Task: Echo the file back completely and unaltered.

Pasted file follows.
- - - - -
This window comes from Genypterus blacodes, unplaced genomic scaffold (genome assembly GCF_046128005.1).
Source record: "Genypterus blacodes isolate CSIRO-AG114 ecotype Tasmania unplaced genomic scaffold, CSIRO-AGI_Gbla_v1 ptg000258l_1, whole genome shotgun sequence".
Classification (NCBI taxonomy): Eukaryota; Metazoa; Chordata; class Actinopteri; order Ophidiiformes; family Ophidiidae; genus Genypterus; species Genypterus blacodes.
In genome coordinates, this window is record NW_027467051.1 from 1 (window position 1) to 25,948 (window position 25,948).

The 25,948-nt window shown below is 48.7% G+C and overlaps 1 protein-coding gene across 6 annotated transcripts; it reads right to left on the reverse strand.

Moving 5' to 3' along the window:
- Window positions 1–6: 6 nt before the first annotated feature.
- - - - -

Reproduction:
This window comes from Genypterus blacodes, unplaced genomic scaffold (genome assembly GCF_046128005.1).
Source record: "Genypterus blacodes isolate CSIRO-AG114 ecotype Tasmania unplaced genomic scaffold, CSIRO-AGI_Gbla_v1 ptg000258l_1, whole genome shotgun sequence".
Classification (NCBI taxonomy): Eukaryota; Metazoa; Chordata; class Actinopteri; order Ophidiiformes; family Ophidiidae; genus Genypterus; species Genypterus blacodes.
In genome coordinates, this window is record NW_027467051.1 from 1 (window position 1) to 25,948 (window position 25,948).

The 25,948-nt window shown below is 48.7% G+C and overlaps 1 protein-coding gene across 6 annotated transcripts; it reads right to left on the reverse strand.

Moving 5' to 3' along the window:
- Window positions 1–6: 6 nt before the first annotated feature.